Construction School Could Build Opportunity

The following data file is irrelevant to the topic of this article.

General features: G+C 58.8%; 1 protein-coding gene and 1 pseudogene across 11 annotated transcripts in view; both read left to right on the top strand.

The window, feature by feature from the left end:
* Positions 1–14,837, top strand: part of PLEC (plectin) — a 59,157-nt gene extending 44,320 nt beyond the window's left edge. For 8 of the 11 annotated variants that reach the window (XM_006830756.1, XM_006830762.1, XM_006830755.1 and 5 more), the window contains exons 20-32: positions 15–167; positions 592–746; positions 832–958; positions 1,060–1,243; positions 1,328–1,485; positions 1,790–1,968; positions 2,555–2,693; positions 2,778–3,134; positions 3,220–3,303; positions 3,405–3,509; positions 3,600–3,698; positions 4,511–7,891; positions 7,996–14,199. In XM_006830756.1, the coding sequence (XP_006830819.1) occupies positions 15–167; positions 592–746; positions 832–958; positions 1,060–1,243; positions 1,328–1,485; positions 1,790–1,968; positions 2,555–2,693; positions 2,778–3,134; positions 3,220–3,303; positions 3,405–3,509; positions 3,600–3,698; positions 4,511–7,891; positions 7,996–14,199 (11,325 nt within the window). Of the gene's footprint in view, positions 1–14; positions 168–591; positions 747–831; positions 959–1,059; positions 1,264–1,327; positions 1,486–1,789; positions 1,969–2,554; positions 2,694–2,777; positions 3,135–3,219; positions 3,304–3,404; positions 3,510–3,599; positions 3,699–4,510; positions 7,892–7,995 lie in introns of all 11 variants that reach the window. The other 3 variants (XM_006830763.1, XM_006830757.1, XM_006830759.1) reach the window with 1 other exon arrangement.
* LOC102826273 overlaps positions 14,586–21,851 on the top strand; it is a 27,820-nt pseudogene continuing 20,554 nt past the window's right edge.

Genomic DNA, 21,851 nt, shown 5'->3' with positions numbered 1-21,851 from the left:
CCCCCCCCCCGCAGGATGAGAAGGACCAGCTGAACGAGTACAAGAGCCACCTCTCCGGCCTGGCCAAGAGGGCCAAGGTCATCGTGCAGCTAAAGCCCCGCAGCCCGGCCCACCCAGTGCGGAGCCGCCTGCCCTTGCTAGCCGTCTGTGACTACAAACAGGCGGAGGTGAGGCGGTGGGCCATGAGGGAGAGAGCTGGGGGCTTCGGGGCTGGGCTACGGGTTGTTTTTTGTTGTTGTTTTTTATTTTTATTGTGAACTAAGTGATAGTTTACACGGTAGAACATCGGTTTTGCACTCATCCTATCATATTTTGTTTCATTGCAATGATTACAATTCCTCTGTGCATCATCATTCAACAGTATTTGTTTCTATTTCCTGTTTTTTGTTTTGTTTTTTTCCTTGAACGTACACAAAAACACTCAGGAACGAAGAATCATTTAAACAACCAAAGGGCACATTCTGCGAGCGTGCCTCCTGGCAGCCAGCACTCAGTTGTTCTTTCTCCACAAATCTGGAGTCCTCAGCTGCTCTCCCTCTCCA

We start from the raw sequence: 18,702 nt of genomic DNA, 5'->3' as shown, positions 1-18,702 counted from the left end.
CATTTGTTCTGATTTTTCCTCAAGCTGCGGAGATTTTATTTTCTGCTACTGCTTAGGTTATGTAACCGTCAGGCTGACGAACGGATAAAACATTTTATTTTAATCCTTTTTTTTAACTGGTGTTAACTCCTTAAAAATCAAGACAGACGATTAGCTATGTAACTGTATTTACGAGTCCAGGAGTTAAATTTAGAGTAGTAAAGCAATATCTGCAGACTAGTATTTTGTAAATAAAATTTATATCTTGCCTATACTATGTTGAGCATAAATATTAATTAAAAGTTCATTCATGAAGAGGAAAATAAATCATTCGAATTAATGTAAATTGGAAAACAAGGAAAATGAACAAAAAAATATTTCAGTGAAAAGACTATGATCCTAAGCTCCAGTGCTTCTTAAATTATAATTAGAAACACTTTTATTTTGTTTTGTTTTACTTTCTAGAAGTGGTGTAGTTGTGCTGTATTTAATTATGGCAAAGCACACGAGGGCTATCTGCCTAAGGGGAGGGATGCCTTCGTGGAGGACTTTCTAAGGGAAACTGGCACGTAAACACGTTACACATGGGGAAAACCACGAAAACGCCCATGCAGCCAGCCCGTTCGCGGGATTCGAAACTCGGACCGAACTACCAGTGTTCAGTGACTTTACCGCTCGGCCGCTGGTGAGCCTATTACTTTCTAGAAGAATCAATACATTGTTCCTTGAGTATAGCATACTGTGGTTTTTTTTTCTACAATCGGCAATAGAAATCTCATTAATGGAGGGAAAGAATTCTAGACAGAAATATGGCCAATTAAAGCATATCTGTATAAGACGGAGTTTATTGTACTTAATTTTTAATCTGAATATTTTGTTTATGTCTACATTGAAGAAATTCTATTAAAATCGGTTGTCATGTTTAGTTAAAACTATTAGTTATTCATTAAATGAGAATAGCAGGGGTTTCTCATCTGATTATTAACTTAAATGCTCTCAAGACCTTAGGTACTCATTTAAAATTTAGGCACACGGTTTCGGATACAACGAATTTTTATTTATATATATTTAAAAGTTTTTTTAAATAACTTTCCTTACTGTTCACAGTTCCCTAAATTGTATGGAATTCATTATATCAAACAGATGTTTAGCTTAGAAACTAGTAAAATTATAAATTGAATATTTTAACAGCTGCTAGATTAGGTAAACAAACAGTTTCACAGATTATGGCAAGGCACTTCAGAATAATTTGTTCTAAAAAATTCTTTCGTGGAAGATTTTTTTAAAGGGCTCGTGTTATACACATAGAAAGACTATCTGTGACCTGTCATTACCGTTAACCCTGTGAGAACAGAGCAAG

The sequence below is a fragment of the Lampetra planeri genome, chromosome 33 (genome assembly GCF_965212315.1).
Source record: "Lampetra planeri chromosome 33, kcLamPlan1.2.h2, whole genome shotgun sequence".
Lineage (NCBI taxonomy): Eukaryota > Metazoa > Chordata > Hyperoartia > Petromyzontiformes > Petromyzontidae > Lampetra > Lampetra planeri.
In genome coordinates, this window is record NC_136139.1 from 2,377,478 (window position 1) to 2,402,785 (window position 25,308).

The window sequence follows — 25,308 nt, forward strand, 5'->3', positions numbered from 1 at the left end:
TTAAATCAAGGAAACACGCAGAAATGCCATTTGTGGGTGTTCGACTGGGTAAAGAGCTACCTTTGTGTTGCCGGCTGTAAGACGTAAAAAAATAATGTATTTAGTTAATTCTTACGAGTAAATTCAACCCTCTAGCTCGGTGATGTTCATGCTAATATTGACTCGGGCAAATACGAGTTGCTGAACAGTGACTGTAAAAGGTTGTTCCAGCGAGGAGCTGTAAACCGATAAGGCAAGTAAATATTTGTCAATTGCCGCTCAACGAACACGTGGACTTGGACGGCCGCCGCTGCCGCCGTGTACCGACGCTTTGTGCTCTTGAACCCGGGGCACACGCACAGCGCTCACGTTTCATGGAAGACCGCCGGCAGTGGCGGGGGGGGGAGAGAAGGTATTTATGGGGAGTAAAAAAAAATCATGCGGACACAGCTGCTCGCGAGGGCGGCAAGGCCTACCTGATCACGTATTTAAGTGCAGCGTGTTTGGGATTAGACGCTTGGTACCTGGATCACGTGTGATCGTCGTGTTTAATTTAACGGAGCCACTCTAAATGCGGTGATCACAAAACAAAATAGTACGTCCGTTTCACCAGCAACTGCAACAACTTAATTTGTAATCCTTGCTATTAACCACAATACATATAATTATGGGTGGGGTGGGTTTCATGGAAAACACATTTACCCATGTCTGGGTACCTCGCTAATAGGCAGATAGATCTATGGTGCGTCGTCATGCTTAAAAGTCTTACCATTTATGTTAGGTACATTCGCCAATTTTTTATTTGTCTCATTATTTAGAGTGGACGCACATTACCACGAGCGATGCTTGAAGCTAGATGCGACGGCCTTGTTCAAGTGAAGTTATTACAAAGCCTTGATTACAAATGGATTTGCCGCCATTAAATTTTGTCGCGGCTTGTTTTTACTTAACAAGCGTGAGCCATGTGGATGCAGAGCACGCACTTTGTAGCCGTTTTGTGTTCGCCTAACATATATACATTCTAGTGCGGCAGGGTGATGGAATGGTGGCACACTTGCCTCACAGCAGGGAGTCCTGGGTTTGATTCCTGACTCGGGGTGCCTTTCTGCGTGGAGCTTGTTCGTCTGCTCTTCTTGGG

May 14, 2021 – Well, it seems like a good idea on the surface. Cleveland Mayor Frank Jackson announced plans to build an inner city construction school that includes a working concrete and asphalt plant. The project would be built around East 79th Street along the “Opportunity Corridor” that connects Interstates 490 and 77 to University Circle. The school would include a 1.4 acre concrete plant and a 1.5-acre asphalt plant. But former and possibly future mayor Dennis Kucinich called the plan “an environmental and health disaster for predominantly black Cleveland neighborhoods and the adjacent suburbs of Cleveland Heights, Shaker Heights, Beachwood and beyond. There is a particular cruelty in asking people of color in areas of high unemployment to take a trade-off in health for alleged economic opportunity . . . . asphalt plant emissions, in an urban area will bring increased levels of cancer-causing formaldehyde, nickel, cadmium and benzene, within a two-mile radius, with pollution slowly dissipating over the next few miles depending on several factors, such as the height of the asphalt plant stack, the volume of asphalt produced, the wind direction and velocity.” The city responded, “The curriculum is focused on training residents – in particular, city young adults in and around the Opportunity Corridor – the skills that are needed to get into the construction industry. It is our belief that the project’s vision to build a more inclusive workforce in Cleveland is entirely keeping with the vision for Opportunity Corridor.” In my opinion, a construction school that includes a working concrete and asphalt plant is a great idea. They ought to work together to find a way to make it happen.

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